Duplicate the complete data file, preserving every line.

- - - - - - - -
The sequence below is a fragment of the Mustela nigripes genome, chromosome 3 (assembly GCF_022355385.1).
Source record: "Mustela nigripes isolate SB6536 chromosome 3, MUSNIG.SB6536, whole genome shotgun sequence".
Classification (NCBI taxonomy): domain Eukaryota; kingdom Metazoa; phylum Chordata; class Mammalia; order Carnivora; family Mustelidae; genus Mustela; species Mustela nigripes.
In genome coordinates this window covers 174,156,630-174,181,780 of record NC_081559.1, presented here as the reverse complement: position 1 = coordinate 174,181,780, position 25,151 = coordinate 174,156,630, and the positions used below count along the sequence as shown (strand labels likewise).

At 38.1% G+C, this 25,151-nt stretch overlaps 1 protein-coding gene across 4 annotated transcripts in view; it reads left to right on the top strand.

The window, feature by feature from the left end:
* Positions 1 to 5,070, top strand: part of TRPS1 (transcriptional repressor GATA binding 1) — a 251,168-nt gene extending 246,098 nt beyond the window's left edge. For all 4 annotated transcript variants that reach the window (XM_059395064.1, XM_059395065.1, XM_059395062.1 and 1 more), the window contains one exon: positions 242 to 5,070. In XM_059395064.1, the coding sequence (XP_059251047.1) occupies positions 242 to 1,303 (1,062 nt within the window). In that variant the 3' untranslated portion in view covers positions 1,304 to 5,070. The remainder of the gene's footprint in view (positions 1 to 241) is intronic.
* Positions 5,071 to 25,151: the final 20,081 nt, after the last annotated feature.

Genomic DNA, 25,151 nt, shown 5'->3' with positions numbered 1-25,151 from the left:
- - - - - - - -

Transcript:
The sequence below is a fragment of the Mustela nigripes genome, chromosome 3 (assembly GCF_022355385.1).
Source record: "Mustela nigripes isolate SB6536 chromosome 3, MUSNIG.SB6536, whole genome shotgun sequence".
Classification (NCBI taxonomy): domain Eukaryota; kingdom Metazoa; phylum Chordata; class Mammalia; order Carnivora; family Mustelidae; genus Mustela; species Mustela nigripes.
In genome coordinates this window covers 174,156,630-174,181,780 of record NC_081559.1, presented here as the reverse complement: position 1 = coordinate 174,181,780, position 25,151 = coordinate 174,156,630, and the positions used below count along the sequence as shown (strand labels likewise).

At 38.1% G+C, this 25,151-nt stretch overlaps 1 protein-coding gene across 4 annotated transcripts in view; it reads left to right on the top strand.

The window, feature by feature from the left end:
* Positions 1 to 5,070, top strand: part of TRPS1 (transcriptional repressor GATA binding 1) — a 251,168-nt gene extending 246,098 nt beyond the window's left edge. For all 4 annotated transcript variants that reach the window (XM_059395064.1, XM_059395065.1, XM_059395062.1 and 1 more), the window contains one exon: positions 242 to 5,070. In XM_059395064.1, the coding sequence (XP_059251047.1) occupies positions 242 to 1,303 (1,062 nt within the window). In that variant the 3' untranslated portion in view covers positions 1,304 to 5,070. The remainder of the gene's footprint in view (positions 1 to 241) is intronic.
* Positions 5,071 to 25,151: the final 20,081 nt, after the last annotated feature.

Genomic DNA, 25,151 nt, shown 5'->3' with positions numbered 1-25,151 from the left: